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Tax Relief Act of 2001

Under the new tax law passed by Congress and signed by President George W. Bush, the Tax Relief Act of 2001 eventually will lower the current 28, 31, 36 and 39.6 percent brackets to 25, 28, 33 and 35 percent. The existing 15 percent bracket will be divided into a 10 and 15 percent tax bracket. The 10 percent bracket will be retroactive to the beginning of 2001, providing an immediate tax benefit. The new 10 percent bracket will encompass the first $6,000 of taxable income for singles and the first $12,000 for married couples filing jointly.

Phase-In of Child Tax Credit
For Taxable Year:
2001-2004
2005-2008
2009
2010
The Credit Rises to:
$600
$700
$800
$1,000

Everyone who pays taxes will benefit from immediate relief as a result of the 10 percent bracket. This relief, in the form of refund checks, hopefully will put money back into the taxpayers' pockets in order to boost the economy. Rebates will range up to $300 for singles and $600 for married couples. Most taxpayers will receive their rebates in the form of a check before Oct. 1, 2001. If your tax return is on extension, your check should arrive in 2001 (if you file by the extension due dates).

Following are some other highlights of the tax relief act:
The earned income credit will be increased, providing a refundable tax credit for lower-income wage earners and increasing the parameters of the earned income phase-out range, by up to $3,000 for married couples after 2007. The current parameters will increase by $1,000 in 2002, and by another $1,000 in 2005.

Those who make estimated tax payments will be able to reduce the payment they would otherwise make. Careful estimated tax planning will minimize overpayments.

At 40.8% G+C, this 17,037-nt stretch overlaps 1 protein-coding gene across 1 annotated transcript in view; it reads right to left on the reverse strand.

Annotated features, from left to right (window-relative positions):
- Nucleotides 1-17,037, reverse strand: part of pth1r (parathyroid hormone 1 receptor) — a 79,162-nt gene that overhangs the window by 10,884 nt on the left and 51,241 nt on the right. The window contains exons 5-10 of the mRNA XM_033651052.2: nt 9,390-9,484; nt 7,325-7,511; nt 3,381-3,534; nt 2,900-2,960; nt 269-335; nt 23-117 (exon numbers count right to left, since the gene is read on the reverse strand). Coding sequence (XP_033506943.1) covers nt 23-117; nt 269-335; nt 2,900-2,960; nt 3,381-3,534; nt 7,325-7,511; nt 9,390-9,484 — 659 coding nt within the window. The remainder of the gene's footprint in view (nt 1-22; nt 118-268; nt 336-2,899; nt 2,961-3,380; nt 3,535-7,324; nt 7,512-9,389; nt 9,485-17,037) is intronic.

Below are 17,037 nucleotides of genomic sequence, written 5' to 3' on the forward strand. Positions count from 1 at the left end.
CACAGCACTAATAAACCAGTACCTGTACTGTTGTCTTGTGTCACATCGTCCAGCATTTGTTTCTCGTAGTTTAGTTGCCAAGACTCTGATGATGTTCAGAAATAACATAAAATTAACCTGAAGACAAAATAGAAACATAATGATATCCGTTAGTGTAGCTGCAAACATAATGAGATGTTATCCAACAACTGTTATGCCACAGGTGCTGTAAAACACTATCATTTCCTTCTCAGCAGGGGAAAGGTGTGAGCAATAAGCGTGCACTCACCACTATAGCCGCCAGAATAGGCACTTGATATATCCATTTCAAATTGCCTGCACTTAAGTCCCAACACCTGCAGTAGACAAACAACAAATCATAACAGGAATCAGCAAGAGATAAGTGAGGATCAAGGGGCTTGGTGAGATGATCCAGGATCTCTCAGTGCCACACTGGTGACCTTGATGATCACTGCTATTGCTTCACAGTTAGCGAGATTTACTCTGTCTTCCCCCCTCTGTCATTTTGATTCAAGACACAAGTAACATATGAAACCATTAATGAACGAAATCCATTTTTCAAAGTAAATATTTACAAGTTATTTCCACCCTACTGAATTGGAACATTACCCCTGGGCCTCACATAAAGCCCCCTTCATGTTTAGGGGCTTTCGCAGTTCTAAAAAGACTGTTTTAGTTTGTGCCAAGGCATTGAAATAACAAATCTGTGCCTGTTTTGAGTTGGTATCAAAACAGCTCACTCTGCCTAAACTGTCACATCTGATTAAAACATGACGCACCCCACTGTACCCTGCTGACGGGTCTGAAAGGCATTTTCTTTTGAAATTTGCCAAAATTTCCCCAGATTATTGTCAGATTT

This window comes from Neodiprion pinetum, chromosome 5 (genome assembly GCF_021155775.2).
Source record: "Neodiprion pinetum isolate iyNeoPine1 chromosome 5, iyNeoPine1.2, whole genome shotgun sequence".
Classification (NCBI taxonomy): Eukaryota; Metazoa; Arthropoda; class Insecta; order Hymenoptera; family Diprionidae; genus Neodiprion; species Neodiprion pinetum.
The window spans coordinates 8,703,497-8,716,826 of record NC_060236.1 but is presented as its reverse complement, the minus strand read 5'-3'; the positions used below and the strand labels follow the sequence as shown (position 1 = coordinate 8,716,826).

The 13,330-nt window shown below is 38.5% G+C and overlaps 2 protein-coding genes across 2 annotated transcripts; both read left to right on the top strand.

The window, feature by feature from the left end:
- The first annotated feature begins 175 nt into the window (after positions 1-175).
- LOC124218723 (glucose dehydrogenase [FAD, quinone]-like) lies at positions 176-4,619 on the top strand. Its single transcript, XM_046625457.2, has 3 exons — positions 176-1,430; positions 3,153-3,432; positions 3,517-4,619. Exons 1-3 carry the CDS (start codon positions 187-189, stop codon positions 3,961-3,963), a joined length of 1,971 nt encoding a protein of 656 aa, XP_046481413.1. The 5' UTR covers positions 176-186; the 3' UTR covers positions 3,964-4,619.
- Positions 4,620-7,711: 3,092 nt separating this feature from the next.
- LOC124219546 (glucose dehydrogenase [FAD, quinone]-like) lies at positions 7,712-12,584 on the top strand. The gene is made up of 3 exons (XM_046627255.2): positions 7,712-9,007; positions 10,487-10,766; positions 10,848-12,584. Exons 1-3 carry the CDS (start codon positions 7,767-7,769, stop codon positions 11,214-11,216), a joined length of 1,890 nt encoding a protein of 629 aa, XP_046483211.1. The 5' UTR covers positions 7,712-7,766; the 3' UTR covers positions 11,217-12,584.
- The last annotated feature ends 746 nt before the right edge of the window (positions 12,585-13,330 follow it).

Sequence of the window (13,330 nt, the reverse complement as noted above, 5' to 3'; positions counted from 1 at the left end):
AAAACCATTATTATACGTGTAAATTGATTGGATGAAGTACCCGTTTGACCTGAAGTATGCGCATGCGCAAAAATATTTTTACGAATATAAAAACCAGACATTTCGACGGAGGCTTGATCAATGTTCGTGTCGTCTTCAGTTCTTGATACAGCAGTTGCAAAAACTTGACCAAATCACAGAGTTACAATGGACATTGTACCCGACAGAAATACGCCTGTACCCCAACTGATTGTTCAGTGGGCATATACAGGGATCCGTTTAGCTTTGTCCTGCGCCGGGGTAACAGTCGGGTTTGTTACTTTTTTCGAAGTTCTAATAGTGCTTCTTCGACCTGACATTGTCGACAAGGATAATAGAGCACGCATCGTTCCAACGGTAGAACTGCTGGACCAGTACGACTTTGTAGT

Currently, married couples have their income taxed to a greater or lesser degree than that of singles who are comparably compensated depending on the relative share of income earned by each spouse. The act reduces this "marriage penalty” gradually beginning in 2005.

The child tax credit will increase from $500 to $600 starting in 2001 and will go up to $1,000 by 2010.

The Tax Relief Act will also increase the dependent care credit and make the adoption credit permanent.

If you use your vehicle in your business, you can figure your deduction for business use based on either your actual costs or the standard mileage rate. For 2001, the standard mileage rate for the cost of operating your vehicle, including a van, pickup or panel truck, is increased to 34.5 cents a mile for all business miles.

Income tax projections
A tax projection is a "crystal ball” for the self-employed. When doing a tax projection, your tax professional utilizes your actual income and expense figures for a portion of the year, as well as current tax information, to calculate and project your tax liability for the year. Having this information before the end of the year can mean the difference between success and failure for many of you. 

As a business person, you need to know in October whether you will owe money the following April to the IRS or if you are going to be receiving a refund. You need these answers in order to be able to plan your business decisions for the next six months concerning the purchase of a new truck, doing a major overhaul, fixing up your home, planning retirement or just taking time off. Your tax position can best be determined by your tax preparer so that potential problems can be spotted or estimated tax payments can be adjusted. A projection based on your actual operations through July, August or September can leave you enough time until the end of the year to do proper tax planning.

July Digital Edition